When you conduct a singular research study you’re measuring a snapshot of attitudes, awareness, and actions.  However, research doesn’t happen in a vacuum and it is important to remember how outside factors may be impacting your results (yes, control groups can help, but if the external force is great enough, it will be tough to escape its impact).

Take for example a tracking study we did measuring recreation activities.  We saw a large drop in certain outdoor recreation between two studies – but the first one was conducted in spring and the other in winter.  If you measured the concern over the flu among the general public, the research during the time of the flu season would likely result in higher concern.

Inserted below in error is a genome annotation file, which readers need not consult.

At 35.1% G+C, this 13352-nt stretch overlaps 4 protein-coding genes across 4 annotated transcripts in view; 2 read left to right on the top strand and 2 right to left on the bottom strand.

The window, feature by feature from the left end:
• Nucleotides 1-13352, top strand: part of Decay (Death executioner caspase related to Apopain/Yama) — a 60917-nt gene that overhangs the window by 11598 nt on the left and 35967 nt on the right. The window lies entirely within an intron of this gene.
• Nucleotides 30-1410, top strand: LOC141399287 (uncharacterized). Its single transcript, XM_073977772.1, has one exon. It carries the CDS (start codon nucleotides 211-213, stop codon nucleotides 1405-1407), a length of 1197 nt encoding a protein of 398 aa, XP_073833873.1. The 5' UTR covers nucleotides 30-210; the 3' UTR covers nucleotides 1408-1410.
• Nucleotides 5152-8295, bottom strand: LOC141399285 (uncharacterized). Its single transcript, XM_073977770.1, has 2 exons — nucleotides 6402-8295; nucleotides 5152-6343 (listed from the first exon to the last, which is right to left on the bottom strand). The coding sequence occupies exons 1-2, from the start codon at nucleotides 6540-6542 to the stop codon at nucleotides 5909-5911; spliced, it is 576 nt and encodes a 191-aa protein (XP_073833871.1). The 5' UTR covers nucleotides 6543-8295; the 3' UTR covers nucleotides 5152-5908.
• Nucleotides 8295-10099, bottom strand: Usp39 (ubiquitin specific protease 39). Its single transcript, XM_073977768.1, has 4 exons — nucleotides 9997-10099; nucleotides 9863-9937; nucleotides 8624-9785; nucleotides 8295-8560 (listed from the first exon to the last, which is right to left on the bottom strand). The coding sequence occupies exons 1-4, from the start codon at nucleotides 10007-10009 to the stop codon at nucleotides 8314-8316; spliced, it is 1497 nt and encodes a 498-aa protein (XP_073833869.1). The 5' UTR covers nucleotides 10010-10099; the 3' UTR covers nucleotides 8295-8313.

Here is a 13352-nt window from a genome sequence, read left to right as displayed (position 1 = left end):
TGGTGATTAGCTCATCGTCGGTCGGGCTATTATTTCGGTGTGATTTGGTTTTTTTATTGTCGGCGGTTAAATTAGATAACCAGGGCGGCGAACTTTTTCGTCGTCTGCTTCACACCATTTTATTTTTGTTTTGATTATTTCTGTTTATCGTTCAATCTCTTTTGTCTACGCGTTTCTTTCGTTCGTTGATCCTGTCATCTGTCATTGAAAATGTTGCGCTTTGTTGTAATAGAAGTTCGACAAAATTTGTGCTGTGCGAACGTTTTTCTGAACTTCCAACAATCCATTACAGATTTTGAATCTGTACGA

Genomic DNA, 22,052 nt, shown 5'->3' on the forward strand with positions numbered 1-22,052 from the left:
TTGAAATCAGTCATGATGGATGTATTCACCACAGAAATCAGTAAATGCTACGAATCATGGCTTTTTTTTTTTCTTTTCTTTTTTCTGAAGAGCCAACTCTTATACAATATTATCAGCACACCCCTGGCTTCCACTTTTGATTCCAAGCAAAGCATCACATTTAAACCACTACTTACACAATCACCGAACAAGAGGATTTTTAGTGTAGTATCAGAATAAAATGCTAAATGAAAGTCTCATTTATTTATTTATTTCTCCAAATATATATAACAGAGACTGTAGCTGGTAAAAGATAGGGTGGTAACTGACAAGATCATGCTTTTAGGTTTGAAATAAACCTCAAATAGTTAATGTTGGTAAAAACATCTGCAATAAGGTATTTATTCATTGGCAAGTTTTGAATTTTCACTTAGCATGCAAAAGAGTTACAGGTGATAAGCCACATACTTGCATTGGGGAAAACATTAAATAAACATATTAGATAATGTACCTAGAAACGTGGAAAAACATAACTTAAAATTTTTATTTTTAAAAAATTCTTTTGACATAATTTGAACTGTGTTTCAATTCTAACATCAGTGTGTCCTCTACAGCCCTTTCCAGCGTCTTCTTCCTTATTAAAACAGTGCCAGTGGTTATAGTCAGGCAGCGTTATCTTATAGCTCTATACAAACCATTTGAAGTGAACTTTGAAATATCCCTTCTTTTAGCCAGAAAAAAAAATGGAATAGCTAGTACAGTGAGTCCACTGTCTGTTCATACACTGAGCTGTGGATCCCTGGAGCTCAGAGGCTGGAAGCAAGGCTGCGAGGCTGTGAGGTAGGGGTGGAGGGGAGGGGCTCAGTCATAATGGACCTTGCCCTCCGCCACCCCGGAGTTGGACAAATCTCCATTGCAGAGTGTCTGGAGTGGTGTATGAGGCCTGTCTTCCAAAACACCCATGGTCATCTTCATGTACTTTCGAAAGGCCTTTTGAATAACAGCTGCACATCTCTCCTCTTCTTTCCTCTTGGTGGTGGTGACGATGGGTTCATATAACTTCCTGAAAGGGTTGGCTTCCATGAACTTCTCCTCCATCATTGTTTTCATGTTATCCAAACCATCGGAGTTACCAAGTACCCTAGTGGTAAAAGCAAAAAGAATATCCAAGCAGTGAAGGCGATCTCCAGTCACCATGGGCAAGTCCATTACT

A recent example?  Toyota took a hard fall in J.D. Power and Associates’ Initial Quality Study this year.  While Toyota obviously has had a rough year, their ratings were likely hurt further by the timing of the survey which took place from February through May (The below graph shows Google Trends data on “Toyota Recall“, point C,  which peaked immediately before the survey).

While the goal is often to measure the impact of these events, other times it is not ideal to measure the impact of a short-lived event and you at least should be aware of the possible impact.  What to keep an eye out for?  Three big ones are:

  • Seasonal and weather (e.g blizzards, heat waves, etc.)
  • Political events
  • News stories (yes, a catch-all, but even a brief news story on a topic can change the opinions of respondents)*

* You can use news monitoring services like Google Alerts to keep an eye on developing stories.